There were no records of their adoption, and no willingness, even decades later, to help those babies to find their birth mothers. Because to do so would have exposed the cruel and heartless manner of their forced adoptions in the first place.
And yet exposing this scandal is only the first step; an apology was the very least they were entitled to. Now we as a nation, and particularly those religious orders who ran the homes, must do everything to redress this wrong.
We must open the files so that they can discover their full life stories, find their living relatives, and be compensated so that at least the rest of their lives are in complete contrast to all they’ve endured until now.
We need to look at how we can give hundreds of innocent babies a proper burial – however belated and insufficient that may be.
Nothing will undo the damage – but now that the depths of this depravity have finally been laid bare, there must be no equivocation, no prevarication; just a commitment to doing whatever it takes to try and right a terrible wrong.
See full coverage of the Commission’s Report in this week’s Connacht Tribune, on sale in shops now – or you can download our digital edition from www.connachttribune.ie
Galway couple celebrate a remarkable 75th wedding anniversary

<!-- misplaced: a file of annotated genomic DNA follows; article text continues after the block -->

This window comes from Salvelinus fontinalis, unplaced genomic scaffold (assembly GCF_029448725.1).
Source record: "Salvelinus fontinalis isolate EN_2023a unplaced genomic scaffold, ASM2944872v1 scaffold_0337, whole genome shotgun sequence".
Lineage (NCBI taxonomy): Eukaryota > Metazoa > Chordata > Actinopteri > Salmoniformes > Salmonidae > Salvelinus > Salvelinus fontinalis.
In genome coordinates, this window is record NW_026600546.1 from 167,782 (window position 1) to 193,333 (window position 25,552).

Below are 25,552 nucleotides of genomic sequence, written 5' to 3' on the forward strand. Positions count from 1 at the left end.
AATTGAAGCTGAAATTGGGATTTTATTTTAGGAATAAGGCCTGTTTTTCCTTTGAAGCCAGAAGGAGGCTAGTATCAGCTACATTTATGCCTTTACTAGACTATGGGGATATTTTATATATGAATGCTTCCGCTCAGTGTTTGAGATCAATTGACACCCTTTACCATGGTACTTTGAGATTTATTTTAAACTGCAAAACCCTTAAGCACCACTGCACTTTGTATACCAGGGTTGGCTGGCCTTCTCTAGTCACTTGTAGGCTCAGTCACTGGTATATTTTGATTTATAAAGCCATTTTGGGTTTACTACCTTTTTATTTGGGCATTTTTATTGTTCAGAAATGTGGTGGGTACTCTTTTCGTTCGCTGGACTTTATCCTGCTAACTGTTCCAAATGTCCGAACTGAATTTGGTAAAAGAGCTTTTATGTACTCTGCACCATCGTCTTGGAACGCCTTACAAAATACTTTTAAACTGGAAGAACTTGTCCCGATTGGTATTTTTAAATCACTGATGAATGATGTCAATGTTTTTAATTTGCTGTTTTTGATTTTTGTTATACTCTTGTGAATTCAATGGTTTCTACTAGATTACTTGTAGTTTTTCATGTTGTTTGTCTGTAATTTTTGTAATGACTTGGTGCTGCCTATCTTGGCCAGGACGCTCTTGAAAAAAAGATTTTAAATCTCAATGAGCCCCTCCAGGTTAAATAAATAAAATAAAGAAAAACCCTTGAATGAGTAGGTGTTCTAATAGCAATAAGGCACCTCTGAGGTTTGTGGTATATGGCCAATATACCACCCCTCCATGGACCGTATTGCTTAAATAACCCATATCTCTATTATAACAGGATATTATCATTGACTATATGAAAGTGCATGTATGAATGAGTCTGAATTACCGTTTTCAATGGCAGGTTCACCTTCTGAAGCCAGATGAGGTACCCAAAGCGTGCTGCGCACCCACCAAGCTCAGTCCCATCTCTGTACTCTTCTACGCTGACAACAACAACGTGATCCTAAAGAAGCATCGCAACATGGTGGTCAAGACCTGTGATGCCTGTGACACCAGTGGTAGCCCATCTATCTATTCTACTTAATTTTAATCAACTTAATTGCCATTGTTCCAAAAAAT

THEY are without doubt the King and Queen of Rosscahill – 104-year-old Martin McEvilly and his 96-year-old wife, Kathleen – who last week celebrated their 75th wedding anniversary.
Both Martin and Kathleen still live at home as part of the Killannin community, and although Covid has presented its difficulties, they still managed to have a small anniversary celebration on January 7 last.
The couple tied the knot back on January 7, 1946, just three months after World War II had ended, when Martin was 29 and his bride – also a McEvilly (from nearby Oughterard) – was just 21 years of age.
Seven children later – three boys and four girls – there are now also many grandchildren and great-grandchildren to carry on the McEvilly lineage, and hopefully too, the genetic gift of longevity.
Two of ‘the lads’ – Pat and Mike – still live locally as do daughters Noreen (now a carer for her parents) and Madge, while John (the youngest) is in Boston, with daughters Mary and Christina in Sydney and Australia.
Son Pat, who lives in Knockferry, said that the 75th diamond wedding anniversary, was still a very special occasion for the family and one of great happiness.
“You don’t hear of them too often – 75th wedding anniversaries – and it was a very special occasion for all of us, to have our parents still alive and well,” said Pat.
Read the full story in this week’s Connacht Tribune, on sale in shops now – or you can download our digital edition from www.connachttribune.ie